Are you looking for yet another sales professional to join your organization? Maybe you’ve got your eye on someone and decide you don’t need to use sales assessments when hiring. You’re not alone. Our booming economy has too many employers chasing too few candidates. Managers can’t afford to waste time and risk losing a candidate who decides the interview and assessment process at the company is a giant hassle.
If you rush to hire a person who you’ve seen in action at another company, you may think you have some idea of what you’re getting. You may have heard great things about this employee from their co-workers. And you may have heard that this person excels at customer service. On the surface, this candidate seems like a miracle. If that’s the case, you should hit the brakes. When something seems to good to be true, it usually is.
A Short History of Hiring Practices
An interesting piece penned by Peter Cappelli, the George W. Taylor Professor of Management at the Wharton School, for the Harvard Business Review earlier this year, outlined the history of how U.S. organizations hire. From the 1940s through the 1970s, our economy ran on the notion of lifetime employment. If a worker left a company after five or ten years of service, they were considered short-timers or job hoppers.
The challenging economy in the late 1970s, coupled with waning union power, drove organizations to retrench and lay off long-time employees. Loyal workers were stunned. They’d grown accustomed to the lifetime employment era when workers entered organizations at the ground level. Slowly, they advanced. In those days, “Corporations filled roughly 90% of their vacancies through promotions and lateral assignments,” Cappelli notes.
Employers now only fill about 30% of open positions with internal candidates. This trend means organizations don’t have a lot of information about who they are hiring. While it’s always appropriate to require an internal candidate to take an assessment before considering them for a promotion, it’s doubly important to enforce that rule for external candidates.
Use Sales Assessments When Hiring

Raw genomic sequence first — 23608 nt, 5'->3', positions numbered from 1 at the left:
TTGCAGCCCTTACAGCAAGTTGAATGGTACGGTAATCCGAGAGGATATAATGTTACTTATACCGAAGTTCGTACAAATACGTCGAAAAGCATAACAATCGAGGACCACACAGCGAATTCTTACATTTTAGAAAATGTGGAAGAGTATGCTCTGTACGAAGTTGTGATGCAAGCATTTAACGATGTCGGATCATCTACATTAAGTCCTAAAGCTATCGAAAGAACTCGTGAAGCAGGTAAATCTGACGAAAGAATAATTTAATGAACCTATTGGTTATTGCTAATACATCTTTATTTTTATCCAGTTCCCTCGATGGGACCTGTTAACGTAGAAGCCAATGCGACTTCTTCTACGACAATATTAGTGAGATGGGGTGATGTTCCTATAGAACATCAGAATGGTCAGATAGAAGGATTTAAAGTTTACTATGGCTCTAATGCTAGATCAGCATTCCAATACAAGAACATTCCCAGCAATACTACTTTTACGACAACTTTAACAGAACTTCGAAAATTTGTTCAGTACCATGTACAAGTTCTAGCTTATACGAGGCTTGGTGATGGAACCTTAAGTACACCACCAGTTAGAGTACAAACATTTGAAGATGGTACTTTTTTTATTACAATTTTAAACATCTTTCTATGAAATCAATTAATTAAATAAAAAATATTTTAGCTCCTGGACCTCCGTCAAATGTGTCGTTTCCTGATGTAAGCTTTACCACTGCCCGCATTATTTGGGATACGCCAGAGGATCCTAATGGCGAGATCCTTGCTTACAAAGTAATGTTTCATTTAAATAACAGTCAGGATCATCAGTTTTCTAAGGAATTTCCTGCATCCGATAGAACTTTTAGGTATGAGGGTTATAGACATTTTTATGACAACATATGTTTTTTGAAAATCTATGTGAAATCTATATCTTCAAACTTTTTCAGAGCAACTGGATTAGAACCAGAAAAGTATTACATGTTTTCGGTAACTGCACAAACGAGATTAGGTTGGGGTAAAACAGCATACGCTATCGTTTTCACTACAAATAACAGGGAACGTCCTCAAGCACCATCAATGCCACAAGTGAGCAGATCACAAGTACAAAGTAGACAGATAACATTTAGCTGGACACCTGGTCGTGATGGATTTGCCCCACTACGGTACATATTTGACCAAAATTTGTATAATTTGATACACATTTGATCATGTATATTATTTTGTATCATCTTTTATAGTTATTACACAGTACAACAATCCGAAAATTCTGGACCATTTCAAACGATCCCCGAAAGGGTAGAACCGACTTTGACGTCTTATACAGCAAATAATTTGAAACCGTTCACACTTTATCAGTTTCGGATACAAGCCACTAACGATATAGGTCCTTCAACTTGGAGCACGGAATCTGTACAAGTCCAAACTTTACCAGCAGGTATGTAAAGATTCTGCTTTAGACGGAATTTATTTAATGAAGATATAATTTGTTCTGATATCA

If you’re like many hiring managers, you may be relying on an outside agency to bring you candidates. In our Voice of the Sales Managers survey, nearly 34% of hiring organizations noted they turn to outside recruiters to bring in candidates. In the tight job market, your recruiters may be digging up ‘passive’ candidates. These candidates, says Cappelli, are not looking for work. But they could be convinced to jump ship for more money.
On the other hand, active candidates aren’t always demanding more money. They may be more interested in the potential to advance their skills and their position in an organization. How will you know for sure?
A hiring manager needs to understand the true motivations of the candidate. Often, a person, especially one who’s being recruited, won’t understand what drives them. Or, they may fear acknowledging that they have a high need for power. But, as a hiring manager, this is exactly the kind of information that will help you determine if the candidate will fit into your organization. Currently, only 22% of sales managers ask their candidates to take an assessment that measures motivation. This information, which is part of the assessment tool offered by SalesFuel HIRE, will give you more insight into what’s really driving your candidate.
Types of Assessments That Work Best
While you might worry that asking candidates to take assessments will put them off, the practice is gaining traction. Research shows over 70% of job applicants have taken an assessment of some sort during a hiring process. In the sales management field, nearly 60% of organizations give sales skills assessments to applicants. And 49% use personality assessments. [Voice of the Sales Manager. 2019]
Do these efforts work? Researchers cite an Aberdeen Group study that reveals a 39% lower turnover rate when companies use pre-hire assessments to vet their candidates. One way to improve your outcomes is to pinpoint what you’re trying to accomplish with your assessment effort.
"Whether you're trying to impact staff retention, sales volume, early hire failure rate, employee engagement, productivity, theft, absenteeism or drug use in the workplace, there are different assessment instruments designed specifically to measure constructs that can directly impact these, and countless other organizational issues or goals," says Whitney Martin, president of ProActive Consulting.
For sales organizations, a comprehensive assessment like SalesFuel HIRE will work best. While you need to understand a candidate’s sales skills and their behavioral tendencies, you can’t stop there. Measuring work tendencies such as resilience and determination will allow you to predict how a candidate will react in a challenging sales environment. Similarly, assessment tools should also measure a candidate’s decision-making tendencies. How do they reason through problems they encounter? Are their reactions fueled by logic or emotion? And wouldn’t it be nice to know if that candidate you’ve been watching from afar possesses the chops to strategically think about how a prospect could use your product to improve productivity.
Don’t wing it when it’s time to hire your next sales professional. Use sales assessments that will indicate how the individual will behave in a variety of situations, interact with your team, and respond when they encounter disappointment.